When you sweep away the hype, the lies and the politics of George W. Bush’s so-called "war on terror," you are left with one inescapable conclusion: The President of the United States is at war with freedom.
In Bush’s myopic view of the world, freedom is expendable. Freedom has no place in a Presidency where power is everything and the only opinion can be his.
As Bush’s already fragile mental state dissolves in front of a nation that is no longer the land of the free, we see more and more evidence of a madman bent on absolute control of a totalitarian state where dissent is banned, independent thought is not allowed and different opinions are not tolerated.
The ugly reality that is Bush’s deranged, paranoid, megalomaniacal obsession with power surfaced during his out-of-control performance at a press conference last Friday where he declared that any disagreement with his views are "unacceptable."
MSNBC’s Keith Olbermann put it best in a stinging, spot-on, commentary Monday night:
The President revealed this last Friday, as he fairly spat through his teeth, words of unrestrained fury directed at the man who was once the very symbol of his administration, who was once an ambassador from this administration to its critics, as he had once been an ambassador from the military to its critics.
The former Secretary of State, Mr. Powell, had written, simply and candidly and without anger, that "the world is beginning to doubt the moral basis of our fight against terrorism."
This President’s response included not merely what is apparently the Presidential equivalent of threatening to hold one’s breath, but within it contained one particularly chilling phrase.
"Mr. President, former Secretary of State Colin Powell says the world is beginning to doubt the moral basis of our fight against terrorism," he was asked by a reporter. "If a former chairman of the Joint Chiefs of Staff and former secretary of state feels this way, don’t you think that Americans and the rest of the world are beginning to wonder whether you’re following a flawed strategy?"
"If there’s any comparison between the compassion and decency of the American people and the terrorist tactics of extremists, it’s flawed logic," Bush said. "It’s just – I simply can’t accept that. It’s unacceptable to think that there’s any kind of comparison between the behavior of the United States of America and the action of Islamic extremists who kill innocent women and children to achieve an objective.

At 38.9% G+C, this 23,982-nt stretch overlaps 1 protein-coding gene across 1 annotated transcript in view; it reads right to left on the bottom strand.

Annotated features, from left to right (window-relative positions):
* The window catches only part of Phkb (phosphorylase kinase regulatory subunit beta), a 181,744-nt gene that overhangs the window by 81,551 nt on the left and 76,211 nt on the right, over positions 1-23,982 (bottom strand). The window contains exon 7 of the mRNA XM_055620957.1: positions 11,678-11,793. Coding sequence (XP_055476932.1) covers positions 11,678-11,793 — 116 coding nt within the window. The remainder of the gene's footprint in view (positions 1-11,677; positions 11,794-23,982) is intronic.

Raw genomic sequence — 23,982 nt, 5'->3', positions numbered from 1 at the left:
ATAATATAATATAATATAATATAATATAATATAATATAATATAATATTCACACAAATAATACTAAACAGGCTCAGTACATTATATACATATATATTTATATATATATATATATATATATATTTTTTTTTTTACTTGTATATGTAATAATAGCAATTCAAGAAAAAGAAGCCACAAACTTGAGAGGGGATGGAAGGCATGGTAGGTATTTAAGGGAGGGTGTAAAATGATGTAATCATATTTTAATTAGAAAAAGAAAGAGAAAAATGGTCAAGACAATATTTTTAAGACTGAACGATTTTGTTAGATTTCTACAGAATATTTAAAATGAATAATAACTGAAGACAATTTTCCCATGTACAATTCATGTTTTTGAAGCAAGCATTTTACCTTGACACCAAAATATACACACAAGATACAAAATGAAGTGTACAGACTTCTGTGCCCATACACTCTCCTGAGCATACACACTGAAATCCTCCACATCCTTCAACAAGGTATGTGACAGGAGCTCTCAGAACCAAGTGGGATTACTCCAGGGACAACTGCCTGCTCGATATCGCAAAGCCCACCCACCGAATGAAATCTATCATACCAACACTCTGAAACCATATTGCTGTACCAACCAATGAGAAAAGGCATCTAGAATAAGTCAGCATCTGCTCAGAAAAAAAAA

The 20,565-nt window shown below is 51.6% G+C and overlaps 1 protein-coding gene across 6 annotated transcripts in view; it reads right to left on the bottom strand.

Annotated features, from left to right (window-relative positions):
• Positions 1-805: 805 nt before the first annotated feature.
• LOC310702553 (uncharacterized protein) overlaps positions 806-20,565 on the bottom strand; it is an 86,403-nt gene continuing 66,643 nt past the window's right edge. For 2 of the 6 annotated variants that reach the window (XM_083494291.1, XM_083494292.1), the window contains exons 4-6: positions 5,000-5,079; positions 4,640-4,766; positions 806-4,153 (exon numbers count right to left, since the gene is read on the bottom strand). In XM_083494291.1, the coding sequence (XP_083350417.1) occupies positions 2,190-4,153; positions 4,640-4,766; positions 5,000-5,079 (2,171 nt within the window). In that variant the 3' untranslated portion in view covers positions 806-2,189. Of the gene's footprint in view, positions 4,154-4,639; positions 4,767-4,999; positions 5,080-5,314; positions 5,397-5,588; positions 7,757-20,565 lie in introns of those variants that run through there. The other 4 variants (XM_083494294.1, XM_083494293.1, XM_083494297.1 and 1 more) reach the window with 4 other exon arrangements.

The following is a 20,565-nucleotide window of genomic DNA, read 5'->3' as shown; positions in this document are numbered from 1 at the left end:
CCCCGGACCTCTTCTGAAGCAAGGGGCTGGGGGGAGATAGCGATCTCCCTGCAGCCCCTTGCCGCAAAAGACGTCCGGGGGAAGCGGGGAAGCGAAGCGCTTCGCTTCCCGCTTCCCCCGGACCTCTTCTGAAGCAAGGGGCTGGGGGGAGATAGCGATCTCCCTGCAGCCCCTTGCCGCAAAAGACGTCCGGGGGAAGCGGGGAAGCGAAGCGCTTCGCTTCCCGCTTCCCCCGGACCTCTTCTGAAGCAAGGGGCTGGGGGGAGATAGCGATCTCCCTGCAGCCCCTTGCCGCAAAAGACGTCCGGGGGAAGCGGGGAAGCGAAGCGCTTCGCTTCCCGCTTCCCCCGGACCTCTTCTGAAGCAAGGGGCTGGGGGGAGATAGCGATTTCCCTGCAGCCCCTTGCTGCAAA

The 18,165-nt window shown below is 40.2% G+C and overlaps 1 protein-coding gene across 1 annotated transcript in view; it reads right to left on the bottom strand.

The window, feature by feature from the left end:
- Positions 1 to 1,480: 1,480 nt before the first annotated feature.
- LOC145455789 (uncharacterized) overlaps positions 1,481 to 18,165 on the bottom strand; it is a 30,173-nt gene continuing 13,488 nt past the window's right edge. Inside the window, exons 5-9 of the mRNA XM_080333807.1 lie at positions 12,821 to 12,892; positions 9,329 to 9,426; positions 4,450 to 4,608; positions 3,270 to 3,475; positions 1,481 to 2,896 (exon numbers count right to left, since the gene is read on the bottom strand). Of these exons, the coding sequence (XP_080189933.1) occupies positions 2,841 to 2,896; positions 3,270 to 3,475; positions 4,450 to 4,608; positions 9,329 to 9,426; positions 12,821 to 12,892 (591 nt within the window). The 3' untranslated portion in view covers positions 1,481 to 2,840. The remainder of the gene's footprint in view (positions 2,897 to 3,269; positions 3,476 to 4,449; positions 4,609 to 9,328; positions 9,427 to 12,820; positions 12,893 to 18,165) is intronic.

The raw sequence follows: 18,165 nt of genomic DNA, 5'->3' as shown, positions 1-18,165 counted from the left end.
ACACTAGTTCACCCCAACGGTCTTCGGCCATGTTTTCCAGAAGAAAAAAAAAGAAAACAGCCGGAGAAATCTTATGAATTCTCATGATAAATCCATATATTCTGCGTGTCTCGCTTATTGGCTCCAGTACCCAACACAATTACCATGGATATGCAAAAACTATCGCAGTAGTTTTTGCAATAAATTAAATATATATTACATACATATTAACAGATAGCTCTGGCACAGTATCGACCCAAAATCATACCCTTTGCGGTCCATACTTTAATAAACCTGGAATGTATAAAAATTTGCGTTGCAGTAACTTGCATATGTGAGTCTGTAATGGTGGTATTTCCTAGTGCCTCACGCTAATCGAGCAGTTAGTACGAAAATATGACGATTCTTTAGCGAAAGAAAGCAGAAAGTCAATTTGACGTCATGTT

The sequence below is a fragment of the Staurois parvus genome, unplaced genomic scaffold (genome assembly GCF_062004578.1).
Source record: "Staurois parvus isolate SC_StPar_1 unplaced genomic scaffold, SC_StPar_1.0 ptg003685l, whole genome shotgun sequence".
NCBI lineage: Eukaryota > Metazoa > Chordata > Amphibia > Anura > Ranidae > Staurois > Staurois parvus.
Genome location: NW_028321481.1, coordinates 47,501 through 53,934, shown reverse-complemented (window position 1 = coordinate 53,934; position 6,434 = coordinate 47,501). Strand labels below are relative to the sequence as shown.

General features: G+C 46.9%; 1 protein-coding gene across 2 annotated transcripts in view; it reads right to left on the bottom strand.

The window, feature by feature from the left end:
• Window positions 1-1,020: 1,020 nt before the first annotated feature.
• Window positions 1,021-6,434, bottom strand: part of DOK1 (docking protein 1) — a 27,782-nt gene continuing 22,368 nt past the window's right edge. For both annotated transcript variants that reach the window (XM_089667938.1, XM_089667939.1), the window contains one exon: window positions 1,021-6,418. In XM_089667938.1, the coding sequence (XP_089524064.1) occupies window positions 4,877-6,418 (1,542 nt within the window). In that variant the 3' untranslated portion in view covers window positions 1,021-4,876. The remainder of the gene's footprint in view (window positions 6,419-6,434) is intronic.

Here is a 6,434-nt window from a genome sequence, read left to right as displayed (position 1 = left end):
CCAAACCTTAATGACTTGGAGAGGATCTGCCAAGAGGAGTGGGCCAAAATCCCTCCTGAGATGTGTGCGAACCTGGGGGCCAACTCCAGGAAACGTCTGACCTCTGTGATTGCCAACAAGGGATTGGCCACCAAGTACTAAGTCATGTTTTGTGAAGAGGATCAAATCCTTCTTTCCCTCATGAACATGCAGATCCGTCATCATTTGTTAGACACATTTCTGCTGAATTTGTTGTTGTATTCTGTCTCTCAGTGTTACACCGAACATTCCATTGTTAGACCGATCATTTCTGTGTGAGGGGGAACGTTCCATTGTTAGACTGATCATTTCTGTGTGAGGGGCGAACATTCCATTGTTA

Of course it’s acceptable to think that there’s "any kind of comparison."
And in this particular debate, it is not only acceptable, it is obviously necessary, even if Mr. Powell never made the comparison in his letter.
Some will think that our actions at Abu Ghraib, or in Guantanamo, or in secret prisons in Eastern Europe, are all too comparable to the actions of the extremists.
Some will think that there is no similarity, or, if there is one, it is to the slightest and most unavoidable of degrees.
What all of us will agree on, is that we have the right – we have the duty – to think about the comparison.
And, most importantly, that the other guy, whose opinion about this we cannot fathom, has exactly the same right as we do: to think – and say – what his mind and his heart and his conscience tell him, is right.
All of us agree about that.
Except, it seems, this President.
With increasing rage, he and his administration have begun to tell us, we are not permitted to disagree with them, that we cannot be right, that Colin Powell cannot be right.
And then there was that one, most awful phrase.
In four simple words last Friday, the President brought into sharp focus what has been only vaguely clear these past five-and-a-half years – the way the terrain at night is perceptible only during an angry flash of lightning, and then, a second later, all again is dark.
"It’s unacceptable to think," he said.
It is never unacceptable to think.
Unfortunately, to George W. Bush, it is unacceptable to have any view of the world but his own. It is unacceptable, in Bush’s eyes, to challenge his thinking, to question his conclusions or doubt his integrity even after he has been caught in lie after lie, mistake after mistake and incorrect assumption after incorrect assumption.
Bush and those who follow him have systematically dismantled the Constitution and the freedoms we once enjoyed under its protections. They have created a police state where the government routinely spies on its citizens, monitors its phone calls, reads its emails and videotapes its actions.
In Bush’s flawed view of America, dissent is tantamount to treason and those who dare challenge his imperialism must be treated as traitors. Anyone who does not march in absolute lockstep to his beliefs, even those proven wrong time and again, must be punished.
And don’t even think of opposing his dictatorial rule.
Because, in George W. Bush’s world, it is unacceptable to think.